Business lessons we can learn from the All Blacks

Business lessons we can learn from the all blacks ahead of New Zealand v England

In light of the highly anticipated 2019 Rugby World Cup semi final, we thought it only right to tell you about what we’ve learnt from the All Blacks.

With a win rate of over 86% and a ranking of number 1 in the Rugby World Rankings, it’s clear that the All Blacks are pretty great!

How have they done this? How have they managed to successfully cast themselves high above any other rugby team?

This is not to say that they’ve never suffered defeats and challenges.

In 2004 the All Blacks reached their all-time low, prompting a complete team overhaul. In preparation for his book Legacy, James Kerr, shadowed the All Blacks for five weeks in the lead up to the 2010 World Cup and discussed the 15 leadership tactics involved in the overhaul with team coaches, players and various other parties of the team.

He discovered that the execution of the All Blacks lifestyle is much like a business – the lessons the All Blacks teach us can often be applied to our everyday lives at work.

 After digesting James Kerr’s research, we have compiled it along with our own ideas on how to apply the All Blacks’ lifestyle to business.

Organisation and planning are key

When the All Black leaders were faced with the task of bringing the team back to success, they created a clear strategy for change.

Their plan was centred around rigorous rugby training, fitness sessions and injury clinics, as well as a crucial day off to unwind. Players were required to reflect on the week and decide what they individually wanted to work on and improve.

We can apply the All-Blacks’ routine to business. When planning out a strategy, clearly define what you are setting out to achieve or become – the All Black’s set out to be the best rugby team in history. At the beginning of each week, carefully plan out what each individual day will consist of, including the goal of the day and the steps required to reach that goal. At the end of the week, reflect on your achievements and review areas which may need improvement. If you are a leader, ask every employee to do the same.

Go above and beyond / Smash your targets

The All Blacks don’t settle, and neither should you. It is crucial to always be on the look-out for new ideas. Constantly aim to improve, and if that involves restructuring your plan, so be it. Improving should be both independently, and as part of a team.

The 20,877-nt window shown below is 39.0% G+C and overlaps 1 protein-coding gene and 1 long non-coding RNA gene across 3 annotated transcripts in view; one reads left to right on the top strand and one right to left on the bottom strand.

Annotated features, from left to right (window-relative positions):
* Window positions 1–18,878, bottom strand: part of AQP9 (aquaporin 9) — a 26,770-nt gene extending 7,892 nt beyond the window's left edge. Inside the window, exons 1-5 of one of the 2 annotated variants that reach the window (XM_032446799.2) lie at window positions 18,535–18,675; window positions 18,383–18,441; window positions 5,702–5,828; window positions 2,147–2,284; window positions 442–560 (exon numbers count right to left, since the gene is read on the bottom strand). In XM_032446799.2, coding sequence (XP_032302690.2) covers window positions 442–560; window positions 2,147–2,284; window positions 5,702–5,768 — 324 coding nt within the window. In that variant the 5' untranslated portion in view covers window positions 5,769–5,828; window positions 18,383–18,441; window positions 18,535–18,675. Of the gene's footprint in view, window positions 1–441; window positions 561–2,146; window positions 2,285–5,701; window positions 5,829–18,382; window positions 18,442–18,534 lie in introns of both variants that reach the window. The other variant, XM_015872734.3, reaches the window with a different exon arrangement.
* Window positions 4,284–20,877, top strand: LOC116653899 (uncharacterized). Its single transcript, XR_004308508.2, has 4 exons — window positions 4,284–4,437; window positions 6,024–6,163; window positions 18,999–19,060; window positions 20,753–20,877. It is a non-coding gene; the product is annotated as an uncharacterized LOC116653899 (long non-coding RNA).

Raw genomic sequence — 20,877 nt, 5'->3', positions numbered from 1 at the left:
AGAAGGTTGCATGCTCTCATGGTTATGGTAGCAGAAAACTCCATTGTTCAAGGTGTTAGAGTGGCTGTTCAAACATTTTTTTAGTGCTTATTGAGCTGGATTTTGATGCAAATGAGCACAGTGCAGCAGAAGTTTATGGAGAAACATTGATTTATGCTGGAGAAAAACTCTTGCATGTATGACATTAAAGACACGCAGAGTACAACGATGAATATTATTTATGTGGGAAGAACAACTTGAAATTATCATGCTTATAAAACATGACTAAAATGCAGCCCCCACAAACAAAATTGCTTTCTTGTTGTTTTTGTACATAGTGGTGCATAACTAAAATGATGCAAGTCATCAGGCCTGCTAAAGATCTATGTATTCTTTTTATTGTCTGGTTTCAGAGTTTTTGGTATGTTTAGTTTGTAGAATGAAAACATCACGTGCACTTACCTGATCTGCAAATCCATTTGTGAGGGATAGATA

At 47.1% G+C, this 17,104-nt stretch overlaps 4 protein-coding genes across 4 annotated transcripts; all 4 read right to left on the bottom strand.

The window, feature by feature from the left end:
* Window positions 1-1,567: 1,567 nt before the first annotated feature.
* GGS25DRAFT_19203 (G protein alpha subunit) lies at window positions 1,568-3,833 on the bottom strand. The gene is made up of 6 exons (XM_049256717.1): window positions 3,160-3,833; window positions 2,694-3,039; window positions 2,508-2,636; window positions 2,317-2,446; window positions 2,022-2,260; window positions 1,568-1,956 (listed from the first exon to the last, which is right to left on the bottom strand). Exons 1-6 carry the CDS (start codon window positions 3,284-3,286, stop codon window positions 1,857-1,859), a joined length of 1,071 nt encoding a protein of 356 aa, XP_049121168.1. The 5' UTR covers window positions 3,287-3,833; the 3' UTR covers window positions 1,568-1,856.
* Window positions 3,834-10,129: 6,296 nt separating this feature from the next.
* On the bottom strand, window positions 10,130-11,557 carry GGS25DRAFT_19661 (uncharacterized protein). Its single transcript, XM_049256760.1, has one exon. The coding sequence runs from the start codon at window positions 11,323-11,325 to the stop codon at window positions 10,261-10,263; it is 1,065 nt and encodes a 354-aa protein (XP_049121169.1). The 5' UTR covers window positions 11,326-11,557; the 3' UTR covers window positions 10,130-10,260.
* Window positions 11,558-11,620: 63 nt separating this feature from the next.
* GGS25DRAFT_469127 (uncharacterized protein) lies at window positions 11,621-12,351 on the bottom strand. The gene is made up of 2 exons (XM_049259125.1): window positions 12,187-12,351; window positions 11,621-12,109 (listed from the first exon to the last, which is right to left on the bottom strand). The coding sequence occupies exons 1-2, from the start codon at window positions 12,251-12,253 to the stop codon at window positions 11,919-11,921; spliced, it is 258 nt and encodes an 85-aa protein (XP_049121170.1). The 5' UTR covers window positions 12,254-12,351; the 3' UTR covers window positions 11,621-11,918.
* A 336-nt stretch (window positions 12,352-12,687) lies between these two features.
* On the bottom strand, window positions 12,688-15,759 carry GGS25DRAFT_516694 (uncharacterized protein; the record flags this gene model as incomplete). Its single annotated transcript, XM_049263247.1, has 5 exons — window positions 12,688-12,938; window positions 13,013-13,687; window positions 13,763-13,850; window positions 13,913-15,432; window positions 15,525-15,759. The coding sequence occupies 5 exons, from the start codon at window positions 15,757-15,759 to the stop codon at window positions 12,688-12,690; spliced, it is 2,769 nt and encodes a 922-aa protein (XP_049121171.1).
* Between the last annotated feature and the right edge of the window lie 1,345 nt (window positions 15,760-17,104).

Training is a very productive way to help yourself progress.  In both sports and business, training should be regular and rigorous, with even those leading participating. It should not be a one-off thing, but a regular and structured routine. Putting on a little pressure during training can also be a very beneficial thing if everyone’s attention is in the right direction. For example, you could create a tense role-play scenario for your members of staff and ask everyone to assess afterwards how they navigated through it.

Keep a level head

The All Blacks describe their state of minds as ‘Red Head’ and ‘Blue Head’, says Kerr.  In tense situations, often when something is at stake, we tend to instantly think with our red head – stressed, aggressive, desperate, closed-minded. The All Blacks leaders encourage the players to think with their Blue Head in a heated rugby game – calm, collected, focussed, expressive. One way to practice this is a cognitive meditative technique called ‘anchoring’.

Anchoring involves bringing yourself into a peaceful and level state and performing a physical action over and over, such as scrunching up your toes. The idea is that when the Red Head threatens to take over, performing this physical action will bring you back to that level headspace. This could help in everyday life when feeling pressure to meet a tight deadline, for example, or after a particularly intense meeting.

Always keep your values in mind

Something which may surprise you is the humility of All Blacks. Kerr describes them cleaning up after themselves and their guests after post-game celebrations – personal discipline is their key value; it is at the core of everything they do. When working in business, it is always important to remember your values and purpose. Identify what it is that drives you forward, whether it be family or reputation, for example, and keep that at the forefront of your mind. What is the intrinsic meaning and motivation behind your work? (Hint- it shouldn’t be money!) You need to know why you’re doing something in order to do a good job (more on that to come in another blog post…!). In the case of the All Blacks, their ‘why’ was to add to the country’s legacy. And if you have something to perform for, the chances are you will perform better.

We’ve certainly learnt a lot from James Kerr’s research with the All Blacks, and will be thinking about more ways we can apply them. The key lesson we have learnt is that teamwork really is second-to-none. Advising and supporting each other is invaluable, and teamwork can help productivity soar.

We hope you, too, have learnt something from the All Blacks – let us know your thoughts!

Source: Kerr (Constable 2013)